How to make paper from plants?

How to make paper from plants?

April 17, 2018

How to make paper from plants?
If you have the necessary ingredients, you are invited to a virtual workshop of paper preparation at home. Surely chrysanthemums grow around you, and if not, there is a fair selection of plants. Join and enjoy.
The process of making paper is so simple that the basic idea has not changed since it was invented in China some 2,000 years ago. The legend tells of the eunuch Tsai Lon, who was walking by the river and saw seaweed drying on a fishing net, peeling off the green surface, waving it in the air and reading "paper mountains" (in Chinese) and thus being inspired to make paper. "Nuri" enlarging the sea).

In China, the secret of paper production was preserved for about 600 years (during the spectacular opening ceremonies of the Olympics in China, paper was presented as one of four important inventions) and from there to Japan and Samarkand and along the Silk Road reached our region and from here to Europe and America. Everywhere the "Chinese" paper came, it replaced the writing platform that was common in that area - whether it was the papyrus in Egypt, the oasis in Mexico, the card in Europe or the preaching in Hawaii. The simplicity of its preparation and the possibility of preparing sheets of any size allowed its global distribution to be adapted to local conditions (characteristic plants, drying conditions, etc.).
Technological development over the years, especially the industrial revolution of the end of the 19th century, as well as the increasing demand for paper as a result of the development of printing and the consumption of paper for packaging and dozens of other products, advanced the paper manufacturing machine to a continuous and rapid process that emits tens of kilometers of paper per day.
In order to experiment with preparing paper at home, basic kitchen equipment is required. The same conditions that exist in nature, as in the case of algae paper, are required to date (whether in the computerized and industrialized Hadera paper factories or in the preparation of paper in the kitchen) - plant fiber, water, mesh for filtration and drying.
Plants for making paper
Paper is actually a weave of fibers that are held together by hydrogen bonds spontaneously forming in the drying process. If woven, the fibers are twisted and knitted in a crisscross, if you look at paper with a microscope, you will see a "mess" of fibers in all directions. In order to reach this state, we must first decompose the plant into fibers and then "rearrange" it with the water and the net.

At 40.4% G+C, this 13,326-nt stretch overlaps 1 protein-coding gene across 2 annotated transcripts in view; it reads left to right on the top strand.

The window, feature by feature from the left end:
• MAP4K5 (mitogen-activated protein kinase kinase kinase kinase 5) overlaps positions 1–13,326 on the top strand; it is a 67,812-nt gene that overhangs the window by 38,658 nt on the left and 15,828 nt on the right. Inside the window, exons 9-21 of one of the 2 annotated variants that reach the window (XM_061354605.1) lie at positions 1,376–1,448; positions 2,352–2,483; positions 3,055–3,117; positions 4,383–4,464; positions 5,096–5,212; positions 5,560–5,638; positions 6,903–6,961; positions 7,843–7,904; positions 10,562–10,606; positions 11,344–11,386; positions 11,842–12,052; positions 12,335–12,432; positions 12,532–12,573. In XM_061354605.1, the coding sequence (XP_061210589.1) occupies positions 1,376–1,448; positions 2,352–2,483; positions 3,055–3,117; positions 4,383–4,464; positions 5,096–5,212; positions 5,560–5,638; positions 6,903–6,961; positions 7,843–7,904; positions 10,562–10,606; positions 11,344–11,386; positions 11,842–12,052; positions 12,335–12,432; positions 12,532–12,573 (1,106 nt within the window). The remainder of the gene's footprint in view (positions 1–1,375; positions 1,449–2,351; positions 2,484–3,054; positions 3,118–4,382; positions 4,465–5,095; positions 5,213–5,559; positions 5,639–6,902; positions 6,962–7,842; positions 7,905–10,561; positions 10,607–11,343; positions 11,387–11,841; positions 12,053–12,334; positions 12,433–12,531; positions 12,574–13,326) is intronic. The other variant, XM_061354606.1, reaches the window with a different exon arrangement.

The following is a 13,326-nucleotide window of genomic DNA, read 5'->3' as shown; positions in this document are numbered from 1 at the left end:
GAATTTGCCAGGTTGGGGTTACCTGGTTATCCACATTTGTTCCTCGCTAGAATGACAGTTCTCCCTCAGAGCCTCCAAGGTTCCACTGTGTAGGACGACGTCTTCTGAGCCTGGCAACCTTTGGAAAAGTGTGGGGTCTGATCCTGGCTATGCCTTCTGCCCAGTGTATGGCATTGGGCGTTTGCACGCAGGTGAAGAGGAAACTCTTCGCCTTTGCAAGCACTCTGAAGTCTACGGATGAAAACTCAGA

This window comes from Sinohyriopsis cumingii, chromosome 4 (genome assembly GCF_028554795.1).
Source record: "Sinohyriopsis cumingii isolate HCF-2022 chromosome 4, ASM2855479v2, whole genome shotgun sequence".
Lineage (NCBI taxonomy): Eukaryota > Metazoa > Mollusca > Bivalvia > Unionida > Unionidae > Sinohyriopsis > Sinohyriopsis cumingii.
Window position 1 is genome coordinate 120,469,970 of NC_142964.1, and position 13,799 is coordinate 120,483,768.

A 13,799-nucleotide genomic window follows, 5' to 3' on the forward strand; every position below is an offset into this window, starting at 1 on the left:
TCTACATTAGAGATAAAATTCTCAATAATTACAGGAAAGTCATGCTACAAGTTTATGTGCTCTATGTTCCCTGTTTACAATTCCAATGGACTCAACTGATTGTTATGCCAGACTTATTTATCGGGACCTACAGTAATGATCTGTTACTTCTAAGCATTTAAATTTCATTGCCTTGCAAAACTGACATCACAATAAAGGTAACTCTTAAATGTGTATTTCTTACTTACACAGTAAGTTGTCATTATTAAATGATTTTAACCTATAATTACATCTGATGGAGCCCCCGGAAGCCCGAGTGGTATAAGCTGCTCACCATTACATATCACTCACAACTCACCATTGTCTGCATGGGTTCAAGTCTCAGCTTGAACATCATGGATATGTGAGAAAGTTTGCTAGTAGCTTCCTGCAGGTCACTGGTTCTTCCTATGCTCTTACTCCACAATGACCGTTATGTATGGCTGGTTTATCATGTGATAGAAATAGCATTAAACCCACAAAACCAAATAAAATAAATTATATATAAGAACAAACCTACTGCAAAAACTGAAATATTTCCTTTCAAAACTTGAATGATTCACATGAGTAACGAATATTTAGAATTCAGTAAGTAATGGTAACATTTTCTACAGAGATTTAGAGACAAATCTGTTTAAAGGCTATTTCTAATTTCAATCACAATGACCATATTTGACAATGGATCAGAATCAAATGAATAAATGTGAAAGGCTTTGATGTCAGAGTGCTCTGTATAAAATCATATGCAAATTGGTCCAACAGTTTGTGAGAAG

Which plants are suitable for making paper? In fact, each plant contains fibers (needed for stabilization, transmission, etc.), but to get a strong paper that will allow it to be used for painting, printing, folding, packaging, etc., we prefer plants with long, flexible fibers.
In the past, plants were used to produce paper, such as kozo (Japanese kozo) or cannabis (hemp is not used for smoking) in Europe, or plants that collected them from nature such as esparto grass (used in England and collected in North Africa) In agriculture such as wheat straw, or recycling of textile fibers from cotton fabrics, flax and so on.
Today the industry consumes conifers and other trees that are specially planted for this purpose. The prevailing opinion that the paper industry is responsible for deforestation is incorrect, but this does not mean that paper recycling can be waived!
Required equipment
A stainless steel pot, soda powder, a deep filter net (like a slug), a schnitzel hammer or a blender, a 1-3 liter pitcher, a tub and a flat filter net (like a sieve).
Collect plants
You can use wild plants that grow abundantly. In dry seasons it is possible to use water plants such as cane leaves or dry plants such as straw or leaves of corn cobs. In urban environments, you can use the stems of a feather fringe grown in traffic islands or in fresh peels of ficus trees or organic waste such as crushed celery stalks! (This is only a partial list and there are hundreds of suitable plants that sometimes require experimentation)
Softening plants
Before decomposition, soften the plants by soaking them in normal water for a day or two (fresh herbs do not need to soak) and cooking for about two hours in a stainless steel saucepan (for drinking or washing) with a glass of soda for 10 liters of water. Boil the fibers soaked in water (cover them) with the soda and cook on a low flame with a lid and mix occasionally.
The dismantling of plants
After cooking, the fibers should be washed well in the deep net until the water is clear. Then disassemble them into fibers by grinding for about 15 minutes with a schnitzel hammer on a stable surface, or 15 seconds in a blender. Pay attention to insert small dishes into the blender with plenty of water so as not to burn it. If we put a handful of fibers into a transparent jar and shake it with water, a fairly uniform suspension is required. If not, the liquidation should continue.
The casting of the fibers
The distilled fibers with natural water in the jar until a thin suspension. Fill with water in a tub a few inches high and throw the flat net (a flour mill, a small window with a web of stretched flies or a canvas stretched on a frame) with the high frame up. Pour the fibers into the net, using the other hand to spread the fibers until the surface is uniform. We will lift the net from the tub while shaking slightly to improve uniformity.
Dry the paper
If the paper is smooth and warm to the touch, peel it carefully from the net, "And there is paper!"
Additions
You can vary the fibers by adding pigments, petals of flowers (unprotected), colorful spices, confetti, etc. Add all the ingredients to mix in the jug before casting.
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